Saturday, 7 May 2022

How did you start your own startup? How did you choose the idea?

Long story ahead. Grab a bucket of popcorn.

In the months of May, June, and July 2016, I was in Palo Alto, California, for my tech internship at a startup called Rubrik. My third year had just ended and Rubrik was indeed the best internship opportunity that I’d have got. I was working with their File Systems Team, working on migrating their backend database from one DBMS to another. I was working with some really smart team members and learned a lot.

However, during the internship, I realized a few things:

  1. I can’t stay away from my parents. Given that my parents won’t move to the US, it is best for me to stay in India.
  2. The learning experience at Rubrik was great and so, I thought that I should also explore starting up on my own.

My 7th semester at IIT Bombay was starting around late July 2016. I spoke with a couple of college friends, explaining my desire to start something of my own. One of them suggested that I should explore courses in DSSE (Desai Sethi School of Entrepreneurship) at IIT Bombay. IIT Bombay has such a large academic infrastructure that it is nearly impossible for anyone to know everything that the institute offers. I had spent 3 years at IIT Bombay and I had no idea that we had something like DSSE in the Institute.

I wrote to their Project Manager and the Professor in charge and expressed my desire to start a company. In spite of my being late for the enrollment date, they were kind enough to allow me to enroll in the ENT101 course - Introduction to Entrepreneurship.

When I came back to India around the end of July 2021, I started attending the ENT101 classes and I thoroughly enjoyed them. In a typical course in an engineering college, one expects slides, lectures, assignments, quizzes, and pen-paper-based exams. ENT101 was totally different. In this course, senior alums of the IITs took sessions, explaining various entrepreneurship concepts through their own entrepreneurial journey. These professors were not academic professors. They were themselves, startup founders and entrepreneurs, some of them even being billionaires themselves. They took classes to pay back to the institute.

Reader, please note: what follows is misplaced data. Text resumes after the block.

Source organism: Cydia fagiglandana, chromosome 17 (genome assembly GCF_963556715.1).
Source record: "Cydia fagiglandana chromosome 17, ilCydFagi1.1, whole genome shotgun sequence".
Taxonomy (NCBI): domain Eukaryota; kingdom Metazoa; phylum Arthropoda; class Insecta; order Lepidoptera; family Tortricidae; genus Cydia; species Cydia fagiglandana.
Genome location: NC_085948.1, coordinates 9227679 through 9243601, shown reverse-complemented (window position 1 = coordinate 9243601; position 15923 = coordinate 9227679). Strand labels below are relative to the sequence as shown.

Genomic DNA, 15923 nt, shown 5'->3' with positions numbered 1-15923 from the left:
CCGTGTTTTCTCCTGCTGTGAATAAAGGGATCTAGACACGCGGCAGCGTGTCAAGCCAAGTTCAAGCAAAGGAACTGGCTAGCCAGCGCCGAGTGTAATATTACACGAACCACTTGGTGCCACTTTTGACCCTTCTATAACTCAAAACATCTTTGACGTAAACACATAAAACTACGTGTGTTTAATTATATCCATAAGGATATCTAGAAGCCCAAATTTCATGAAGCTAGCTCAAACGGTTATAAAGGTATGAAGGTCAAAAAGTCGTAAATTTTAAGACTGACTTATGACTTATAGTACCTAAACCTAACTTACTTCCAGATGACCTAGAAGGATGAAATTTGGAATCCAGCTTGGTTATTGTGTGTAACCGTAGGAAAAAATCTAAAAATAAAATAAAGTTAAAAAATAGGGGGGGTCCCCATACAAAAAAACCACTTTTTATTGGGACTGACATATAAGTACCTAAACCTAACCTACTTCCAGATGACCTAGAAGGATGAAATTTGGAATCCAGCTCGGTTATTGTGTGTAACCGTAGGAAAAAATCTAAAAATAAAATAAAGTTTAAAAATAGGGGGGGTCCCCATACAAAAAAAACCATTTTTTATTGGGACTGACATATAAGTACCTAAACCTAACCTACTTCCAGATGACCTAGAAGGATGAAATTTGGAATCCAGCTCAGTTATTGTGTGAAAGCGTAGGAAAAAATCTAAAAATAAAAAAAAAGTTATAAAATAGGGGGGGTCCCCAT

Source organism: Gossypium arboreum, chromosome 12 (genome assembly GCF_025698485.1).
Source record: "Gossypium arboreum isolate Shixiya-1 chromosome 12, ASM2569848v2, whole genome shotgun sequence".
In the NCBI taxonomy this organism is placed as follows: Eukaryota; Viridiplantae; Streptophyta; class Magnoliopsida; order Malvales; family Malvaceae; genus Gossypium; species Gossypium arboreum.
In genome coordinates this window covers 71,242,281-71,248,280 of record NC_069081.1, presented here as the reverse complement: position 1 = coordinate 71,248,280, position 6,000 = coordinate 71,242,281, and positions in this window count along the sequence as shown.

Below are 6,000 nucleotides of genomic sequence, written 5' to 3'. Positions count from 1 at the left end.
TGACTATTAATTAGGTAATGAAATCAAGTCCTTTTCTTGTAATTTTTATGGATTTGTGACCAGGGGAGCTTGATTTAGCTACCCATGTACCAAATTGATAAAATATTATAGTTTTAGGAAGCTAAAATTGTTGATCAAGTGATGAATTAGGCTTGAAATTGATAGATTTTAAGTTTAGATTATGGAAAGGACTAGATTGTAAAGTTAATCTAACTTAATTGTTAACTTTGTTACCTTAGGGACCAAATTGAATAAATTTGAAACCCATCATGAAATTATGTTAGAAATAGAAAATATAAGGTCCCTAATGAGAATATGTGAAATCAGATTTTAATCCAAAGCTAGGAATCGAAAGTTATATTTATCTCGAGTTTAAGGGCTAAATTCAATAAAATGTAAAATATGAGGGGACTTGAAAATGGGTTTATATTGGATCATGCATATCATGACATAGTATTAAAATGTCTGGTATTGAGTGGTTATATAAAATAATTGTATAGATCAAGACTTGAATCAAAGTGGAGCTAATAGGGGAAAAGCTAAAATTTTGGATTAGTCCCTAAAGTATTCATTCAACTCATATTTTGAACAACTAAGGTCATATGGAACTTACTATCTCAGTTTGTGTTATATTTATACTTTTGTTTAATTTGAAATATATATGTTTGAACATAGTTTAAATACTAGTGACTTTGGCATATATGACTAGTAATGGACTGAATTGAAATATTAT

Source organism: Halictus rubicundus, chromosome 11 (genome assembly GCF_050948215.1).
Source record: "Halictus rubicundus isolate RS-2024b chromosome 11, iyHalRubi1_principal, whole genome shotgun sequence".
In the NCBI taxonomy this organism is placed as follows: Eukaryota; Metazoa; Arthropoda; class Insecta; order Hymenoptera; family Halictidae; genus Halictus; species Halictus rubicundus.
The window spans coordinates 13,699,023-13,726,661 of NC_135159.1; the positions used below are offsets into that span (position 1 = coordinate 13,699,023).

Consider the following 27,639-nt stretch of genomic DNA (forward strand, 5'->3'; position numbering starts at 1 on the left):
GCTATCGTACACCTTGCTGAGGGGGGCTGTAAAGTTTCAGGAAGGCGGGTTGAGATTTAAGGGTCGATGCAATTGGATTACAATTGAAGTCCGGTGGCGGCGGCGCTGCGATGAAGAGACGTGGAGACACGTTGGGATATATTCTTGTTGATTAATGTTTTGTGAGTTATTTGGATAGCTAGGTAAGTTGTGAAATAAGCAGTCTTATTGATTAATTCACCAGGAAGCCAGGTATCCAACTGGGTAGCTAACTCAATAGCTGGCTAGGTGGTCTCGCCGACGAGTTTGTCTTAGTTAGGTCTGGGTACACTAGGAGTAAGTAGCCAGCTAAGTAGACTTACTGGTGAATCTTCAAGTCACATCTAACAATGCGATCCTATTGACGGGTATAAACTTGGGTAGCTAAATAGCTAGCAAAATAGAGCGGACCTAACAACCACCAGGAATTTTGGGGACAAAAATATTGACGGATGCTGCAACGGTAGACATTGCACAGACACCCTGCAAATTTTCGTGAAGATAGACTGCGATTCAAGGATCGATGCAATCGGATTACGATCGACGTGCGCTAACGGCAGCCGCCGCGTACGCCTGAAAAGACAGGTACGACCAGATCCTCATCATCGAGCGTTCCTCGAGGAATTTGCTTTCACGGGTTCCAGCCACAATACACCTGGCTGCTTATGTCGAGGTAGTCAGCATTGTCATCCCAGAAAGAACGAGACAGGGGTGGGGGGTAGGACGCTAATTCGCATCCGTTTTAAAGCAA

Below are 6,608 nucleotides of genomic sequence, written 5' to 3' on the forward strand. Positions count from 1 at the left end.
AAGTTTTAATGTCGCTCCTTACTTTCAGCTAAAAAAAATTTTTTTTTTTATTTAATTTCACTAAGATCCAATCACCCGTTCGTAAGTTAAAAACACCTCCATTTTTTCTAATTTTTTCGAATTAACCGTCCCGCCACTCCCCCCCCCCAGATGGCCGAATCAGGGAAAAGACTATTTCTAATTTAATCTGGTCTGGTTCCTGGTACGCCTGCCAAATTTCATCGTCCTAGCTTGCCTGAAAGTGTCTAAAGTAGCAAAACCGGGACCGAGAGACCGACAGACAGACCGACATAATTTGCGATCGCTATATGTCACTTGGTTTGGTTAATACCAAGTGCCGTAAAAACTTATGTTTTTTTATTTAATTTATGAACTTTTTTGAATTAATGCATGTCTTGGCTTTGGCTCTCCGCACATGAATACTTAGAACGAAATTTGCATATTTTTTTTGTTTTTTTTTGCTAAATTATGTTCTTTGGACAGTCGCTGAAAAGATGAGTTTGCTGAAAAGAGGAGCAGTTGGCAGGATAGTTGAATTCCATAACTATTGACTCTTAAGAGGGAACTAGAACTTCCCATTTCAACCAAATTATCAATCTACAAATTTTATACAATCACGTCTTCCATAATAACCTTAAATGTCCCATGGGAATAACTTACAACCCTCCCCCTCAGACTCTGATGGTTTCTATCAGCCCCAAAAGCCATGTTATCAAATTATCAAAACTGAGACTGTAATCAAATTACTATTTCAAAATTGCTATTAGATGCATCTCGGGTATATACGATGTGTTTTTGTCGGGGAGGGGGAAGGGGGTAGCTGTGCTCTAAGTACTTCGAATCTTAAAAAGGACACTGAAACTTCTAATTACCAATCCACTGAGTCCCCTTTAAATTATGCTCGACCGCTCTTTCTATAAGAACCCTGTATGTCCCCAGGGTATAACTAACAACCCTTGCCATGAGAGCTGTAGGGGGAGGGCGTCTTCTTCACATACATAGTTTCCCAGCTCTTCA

They didn’t take any exams. The mechanism of the evaluation was to see how much a student is investing time in talking to customers, building a minimum viable product, and eventually building a startup of their own. The professors focused purely on the end outcome rather than on written exams.

I got an opportunity to listen to the success stories of industry veterans as well as young founders. One particularly striking story was of an IITB 2014 batch Alum (let’s call him Mohit). Mohit was just 3 years senior to me and had created a multi-million dollar company. I was extremely inspired to hear his story. I thought to myself - “Mohit is just 3 years senior to me. If he can create such a successful startup, why can’t I?”

An important lesson taught in the ENT101 course was that ideally, one should partner with a co-founder when starting up. Not that solo founders don’t do well, just that partnering with a co-founder makes life a little easier. I started thinking about who to partner with. A natural choice was to find someone in the friend circle. Most of my friends, including myself, came from a relatively humble background and so, convincing someone to forget about the thought of a high-paying job, and start a company, was quite difficult.